Support our Libraries: Government's £1.25 million fund branded ‘pitiful’

Funding announced for Scotland’s libraries is a “pitiful” amount and will not be enough to re-open some facilities, critics have warned.

Campaigners: Maureen Cannell, Robert Mellish and local concept artist 'Mavis Banksy" outside Whiteinch Library.
Campaigners: Maureen Cannell, Robert Mellish and local concept artist 'Mavis Banksy" outside Whiteinch Library.

The £1.25 million fund was announced as part of the SNP’s Programme for Government – however, with 61 libraries still closed, campaigners believe the cash may not be enough to reopen the facilities.

Of Scotland’s 480 libraries which closed during the pandemic, 61 still do not have an opening date. Others are operating with reduced hours or staffing levels.

The new funding is aimed mainly at libraries in areas of deprivation.

Robert Mellish, who has campaigned to re-open Glasgow’s Whiteinch Library, said the funding would not be enough to support all libraries which remain closed.

He said: “Obviously, we welcome any money spent on libraries. But, honestly, if you start doing the arithmetic – £1.25m – is that really enough?

"We would guess it could be enough to open Glasgow libraries alone, but what about the rest of Scotland?”

Louisa Maddison, a campaigner to re-open the Couper library in Glasgow, said: “I think a general concern, probably across the whole of Scotland, would be that's not an awful lot of money when you split it between all the local authorities and all the libraries, whether they are closed or needing work or operating on reduced opening hours just now.

Louisa Maddison is a campaigner to re-open the Couper library in Glasgow.

"So we'd certainly welcome the funding, but the concern is it might be a bit of a drop in the ocean for what's required.”

Willie Rennie, communities spokesperson for the Scottish Liberal Democrats, said: “Library services have regularly been on the chopping block because the SNP have spent a decade slashing local authority budgets. The money announced in the Programme for Government is a pitiful announcement that will barely touch the sides.

"The First Minister may be a keen reader but she seems to have no such concern for offering others the same opportunities as she has. Scottish Liberal Democrats will go into the council campaign making the case for a proper funding settlement for local government that allows services such as these to flourish.”

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Pamela Tulloch, chief executive of Scottish Libraries and Information Council (SLIC), said funding alone would not allow all libraries to reopen, citing other problems such as long running Covid restrictions which has seen councils redeploy staff in other areas.

She said: “The funding should give a helping hand and allow local councils to bring in staff. The funding will go a long way to actually supporting libraries to be re-engaging with their communities.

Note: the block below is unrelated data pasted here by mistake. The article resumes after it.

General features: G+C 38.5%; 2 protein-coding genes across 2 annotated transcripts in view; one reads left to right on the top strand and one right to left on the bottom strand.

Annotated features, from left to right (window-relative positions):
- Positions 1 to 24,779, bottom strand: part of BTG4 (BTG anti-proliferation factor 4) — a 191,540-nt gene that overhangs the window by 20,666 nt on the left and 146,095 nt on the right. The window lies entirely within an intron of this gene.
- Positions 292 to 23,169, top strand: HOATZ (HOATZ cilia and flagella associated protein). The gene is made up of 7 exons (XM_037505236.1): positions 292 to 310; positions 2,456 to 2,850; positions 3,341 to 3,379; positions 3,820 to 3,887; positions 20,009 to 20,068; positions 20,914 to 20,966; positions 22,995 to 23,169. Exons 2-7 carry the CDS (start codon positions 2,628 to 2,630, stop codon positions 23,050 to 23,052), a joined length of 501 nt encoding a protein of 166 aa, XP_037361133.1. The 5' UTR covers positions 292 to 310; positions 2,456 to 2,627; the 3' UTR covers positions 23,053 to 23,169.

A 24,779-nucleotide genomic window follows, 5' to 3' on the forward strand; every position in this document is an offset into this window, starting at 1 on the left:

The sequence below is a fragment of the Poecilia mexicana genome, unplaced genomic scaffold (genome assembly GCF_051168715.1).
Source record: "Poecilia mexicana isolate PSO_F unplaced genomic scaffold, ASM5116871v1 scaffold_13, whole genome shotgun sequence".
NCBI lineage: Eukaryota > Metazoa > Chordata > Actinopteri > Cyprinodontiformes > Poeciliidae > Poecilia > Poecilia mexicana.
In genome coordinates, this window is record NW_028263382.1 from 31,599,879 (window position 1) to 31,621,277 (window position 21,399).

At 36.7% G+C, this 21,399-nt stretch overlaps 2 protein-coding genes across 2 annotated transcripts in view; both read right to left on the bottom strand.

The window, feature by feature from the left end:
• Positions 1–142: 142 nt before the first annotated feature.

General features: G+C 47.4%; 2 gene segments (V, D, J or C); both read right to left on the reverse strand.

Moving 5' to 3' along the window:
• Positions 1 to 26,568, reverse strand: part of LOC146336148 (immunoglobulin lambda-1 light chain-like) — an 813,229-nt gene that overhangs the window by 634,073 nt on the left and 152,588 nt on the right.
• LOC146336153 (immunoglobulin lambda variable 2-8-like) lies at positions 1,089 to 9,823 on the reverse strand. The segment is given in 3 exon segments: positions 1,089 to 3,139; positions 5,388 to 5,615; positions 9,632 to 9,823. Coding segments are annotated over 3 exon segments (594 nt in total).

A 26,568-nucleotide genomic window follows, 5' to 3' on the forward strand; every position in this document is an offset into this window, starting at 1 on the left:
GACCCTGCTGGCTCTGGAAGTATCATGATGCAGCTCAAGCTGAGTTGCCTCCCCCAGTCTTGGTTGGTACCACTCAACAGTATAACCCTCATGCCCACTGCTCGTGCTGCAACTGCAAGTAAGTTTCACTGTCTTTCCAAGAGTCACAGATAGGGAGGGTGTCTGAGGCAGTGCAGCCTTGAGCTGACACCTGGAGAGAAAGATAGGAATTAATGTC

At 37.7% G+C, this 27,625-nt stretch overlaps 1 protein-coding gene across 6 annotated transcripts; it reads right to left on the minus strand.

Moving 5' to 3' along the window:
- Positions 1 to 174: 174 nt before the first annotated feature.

“It depends very much on the library services themselves. My understanding of it is that pot of money is something that library services will need to apply for. So it depends how they choose to pitch for it. The First Minister was very specific in saying it was to support libraries in areas of deprivation. That was a really clear steer.”

Miles Briggs, Scottish Conservative shadow minister for Social Justice, said: “This fund for libraries barely scratches the surface. There is a certain irony in Nicola Sturgeon regularly posting about enjoying reading her favourite novels, yet continually rubber-stamping SNP cuts to local authorities.

“Savage cuts from the SNP year after year to our councils has meant many libraries have already closed or have not been able to re-open during the pandemic. The Scottish Conservatives would ensure vital local services like libraries are protected by enshrining a fair funding deal for our councils in law.”

The Programme for Government, unveiled by the Scottish Government on Tuesday, said the Public Libraries Covid Recovery Fund would allow libraries to re-connect with their communities as part of Scotland’s recovery from the pandemic.

It said: “Libraries also play a critical role in providing access to culture and, increasingly, in delivering services that support community wellbeing. Given the extraordinary and varying impact of the pandemic on libraries in some parts of Scotland, we will provide a one‑off fund of up to £1.25 million through SLIC to help them to stay open and support their communities, particularly in areas of deprivation.”

Culture minister Jenny Gilruth said: “We hope that through this new fund the power of libraries to inform, educate, entertain and inspire can be unlocked again as part of the recovery from the COVID pandemic. We are aware that while many have returned, Scotland’s library services are currently operating below their pre-pandemic levels.

“The reasons for these closures are varied, complex and sometimes challenging – however we want to see as many libraries re-open as possible, and this fund will help the public library sector bounce back from a challenging time.”

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